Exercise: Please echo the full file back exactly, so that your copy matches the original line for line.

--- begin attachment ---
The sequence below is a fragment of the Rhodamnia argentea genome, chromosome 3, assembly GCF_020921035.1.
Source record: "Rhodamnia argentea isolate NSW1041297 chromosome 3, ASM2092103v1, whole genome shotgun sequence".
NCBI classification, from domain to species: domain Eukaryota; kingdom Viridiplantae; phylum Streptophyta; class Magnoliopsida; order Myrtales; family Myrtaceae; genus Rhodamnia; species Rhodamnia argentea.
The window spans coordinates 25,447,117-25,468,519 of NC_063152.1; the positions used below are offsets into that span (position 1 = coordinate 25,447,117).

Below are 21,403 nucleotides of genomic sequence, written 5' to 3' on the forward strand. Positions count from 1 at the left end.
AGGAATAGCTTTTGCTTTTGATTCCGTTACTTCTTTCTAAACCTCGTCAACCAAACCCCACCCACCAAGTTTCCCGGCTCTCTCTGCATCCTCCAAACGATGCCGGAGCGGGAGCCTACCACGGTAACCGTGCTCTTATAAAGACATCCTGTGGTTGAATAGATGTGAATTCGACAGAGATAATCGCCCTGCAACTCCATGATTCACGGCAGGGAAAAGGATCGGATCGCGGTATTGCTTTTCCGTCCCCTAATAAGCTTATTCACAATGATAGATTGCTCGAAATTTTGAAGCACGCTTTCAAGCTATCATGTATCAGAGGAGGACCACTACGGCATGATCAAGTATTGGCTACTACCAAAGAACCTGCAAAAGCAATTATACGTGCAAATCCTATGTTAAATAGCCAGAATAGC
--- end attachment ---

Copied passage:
The sequence below is a fragment of the Rhodamnia argentea genome, chromosome 3, assembly GCF_020921035.1.
Source record: "Rhodamnia argentea isolate NSW1041297 chromosome 3, ASM2092103v1, whole genome shotgun sequence".
NCBI classification, from domain to species: domain Eukaryota; kingdom Viridiplantae; phylum Streptophyta; class Magnoliopsida; order Myrtales; family Myrtaceae; genus Rhodamnia; species Rhodamnia argentea.
The window spans coordinates 25,447,117-25,468,519 of NC_063152.1; the positions used below are offsets into that span (position 1 = coordinate 25,447,117).

Below are 21,403 nucleotides of genomic sequence, written 5' to 3' on the forward strand. Positions count from 1 at the left end.
AGGAATAGCTTTTGCTTTTGATTCCGTTACTTCTTTCTAAACCTCGTCAACCAAACCCCACCCACCAAGTTTCCCGGCTCTCTCTGCATCCTCCAAACGATGCCGGAGCGGGAGCCTACCACGGTAACCGTGCTCTTATAAAGACATCCTGTGGTTGAATAGATGTGAATTCGACAGAGATAATCGCCCTGCAACTCCATGATTCACGGCAGGGAAAAGGATCGGATCGCGGTATTGCTTTTCCGTCCCCTAATAAGCTTATTCACAATGATAGATTGCTCGAAATTTTGAAGCACGCTTTCAAGCTATCATGTATCAGAGGAGGACCACTACGGCATGATCAAGTATTGGCTACTACCAAAGAACCTGCAAAAGCAATTATACGTGCAAATCCTATGTTAAATAGCCAGAATAGC